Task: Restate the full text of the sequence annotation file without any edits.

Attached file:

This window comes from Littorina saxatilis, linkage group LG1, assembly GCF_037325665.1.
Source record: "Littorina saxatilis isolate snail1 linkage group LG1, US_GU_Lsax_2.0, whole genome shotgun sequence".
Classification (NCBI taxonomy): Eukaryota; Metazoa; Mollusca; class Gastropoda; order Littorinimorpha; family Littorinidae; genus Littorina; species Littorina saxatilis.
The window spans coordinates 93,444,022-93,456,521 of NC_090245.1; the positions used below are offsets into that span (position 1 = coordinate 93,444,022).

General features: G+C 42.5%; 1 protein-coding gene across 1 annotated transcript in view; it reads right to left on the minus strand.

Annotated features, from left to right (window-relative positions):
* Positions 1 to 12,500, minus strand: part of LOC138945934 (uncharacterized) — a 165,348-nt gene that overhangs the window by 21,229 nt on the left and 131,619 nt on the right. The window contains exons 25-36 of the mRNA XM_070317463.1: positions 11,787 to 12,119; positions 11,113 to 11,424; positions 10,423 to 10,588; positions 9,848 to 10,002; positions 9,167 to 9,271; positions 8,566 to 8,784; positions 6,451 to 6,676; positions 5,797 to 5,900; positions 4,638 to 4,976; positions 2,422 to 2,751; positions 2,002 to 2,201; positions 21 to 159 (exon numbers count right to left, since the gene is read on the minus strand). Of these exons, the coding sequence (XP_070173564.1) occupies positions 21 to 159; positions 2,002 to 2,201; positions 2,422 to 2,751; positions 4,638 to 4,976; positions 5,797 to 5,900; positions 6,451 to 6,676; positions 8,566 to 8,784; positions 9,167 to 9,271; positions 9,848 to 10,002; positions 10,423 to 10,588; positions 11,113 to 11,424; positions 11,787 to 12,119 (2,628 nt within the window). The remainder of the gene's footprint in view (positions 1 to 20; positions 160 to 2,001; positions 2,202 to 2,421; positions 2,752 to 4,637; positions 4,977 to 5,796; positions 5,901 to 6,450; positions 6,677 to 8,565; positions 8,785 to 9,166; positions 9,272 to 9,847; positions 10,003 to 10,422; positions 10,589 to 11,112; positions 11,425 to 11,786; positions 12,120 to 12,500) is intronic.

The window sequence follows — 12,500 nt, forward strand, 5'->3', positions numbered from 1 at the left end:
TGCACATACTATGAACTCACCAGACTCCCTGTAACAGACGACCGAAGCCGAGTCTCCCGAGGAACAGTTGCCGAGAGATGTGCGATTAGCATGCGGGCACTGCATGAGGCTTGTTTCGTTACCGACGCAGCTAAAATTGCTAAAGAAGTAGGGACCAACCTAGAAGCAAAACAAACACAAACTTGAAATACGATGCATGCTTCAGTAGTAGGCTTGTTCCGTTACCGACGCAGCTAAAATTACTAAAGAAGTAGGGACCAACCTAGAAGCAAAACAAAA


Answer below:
This window comes from Littorina saxatilis, linkage group LG1, assembly GCF_037325665.1.
Source record: "Littorina saxatilis isolate snail1 linkage group LG1, US_GU_Lsax_2.0, whole genome shotgun sequence".
Classification (NCBI taxonomy): Eukaryota; Metazoa; Mollusca; class Gastropoda; order Littorinimorpha; family Littorinidae; genus Littorina; species Littorina saxatilis.
The window spans coordinates 93,444,022-93,456,521 of NC_090245.1; the positions used below are offsets into that span (position 1 = coordinate 93,444,022).

General features: G+C 42.5%; 1 protein-coding gene across 1 annotated transcript in view; it reads right to left on the minus strand.

Annotated features, from left to right (window-relative positions):
* Positions 1 to 12,500, minus strand: part of LOC138945934 (uncharacterized) — a 165,348-nt gene that overhangs the window by 21,229 nt on the left and 131,619 nt on the right. The window contains exons 25-36 of the mRNA XM_070317463.1: positions 11,787 to 12,119; positions 11,113 to 11,424; positions 10,423 to 10,588; positions 9,848 to 10,002; positions 9,167 to 9,271; positions 8,566 to 8,784; positions 6,451 to 6,676; positions 5,797 to 5,900; positions 4,638 to 4,976; positions 2,422 to 2,751; positions 2,002 to 2,201; positions 21 to 159 (exon numbers count right to left, since the gene is read on the minus strand). Of these exons, the coding sequence (XP_070173564.1) occupies positions 21 to 159; positions 2,002 to 2,201; positions 2,422 to 2,751; positions 4,638 to 4,976; positions 5,797 to 5,900; positions 6,451 to 6,676; positions 8,566 to 8,784; positions 9,167 to 9,271; positions 9,848 to 10,002; positions 10,423 to 10,588; positions 11,113 to 11,424; positions 11,787 to 12,119 (2,628 nt within the window). The remainder of the gene's footprint in view (positions 1 to 20; positions 160 to 2,001; positions 2,202 to 2,421; positions 2,752 to 4,637; positions 4,977 to 5,796; positions 5,901 to 6,450; positions 6,677 to 8,565; positions 8,785 to 9,166; positions 9,272 to 9,847; positions 10,003 to 10,422; positions 10,589 to 11,112; positions 11,425 to 11,786; positions 12,120 to 12,500) is intronic.

The window sequence follows — 12,500 nt, forward strand, 5'->3', positions numbered from 1 at the left end:
TGCACATACTATGAACTCACCAGACTCCCTGTAACAGACGACCGAAGCCGAGTCTCCCGAGGAACAGTTGCCGAGAGATGTGCGATTAGCATGCGGGCACTGCATGAGGCTTGTTTCGTTACCGACGCAGCTAAAATTGCTAAAGAAGTAGGGACCAACCTAGAAGCAAAACAAACACAAACTTGAAATACGATGCATGCTTCAGTAGTAGGCTTGTTCCGTTACCGACGCAGCTAAAATTACTAAAGAAGTAGGGACCAACCTAGAAGCAAAACAAAA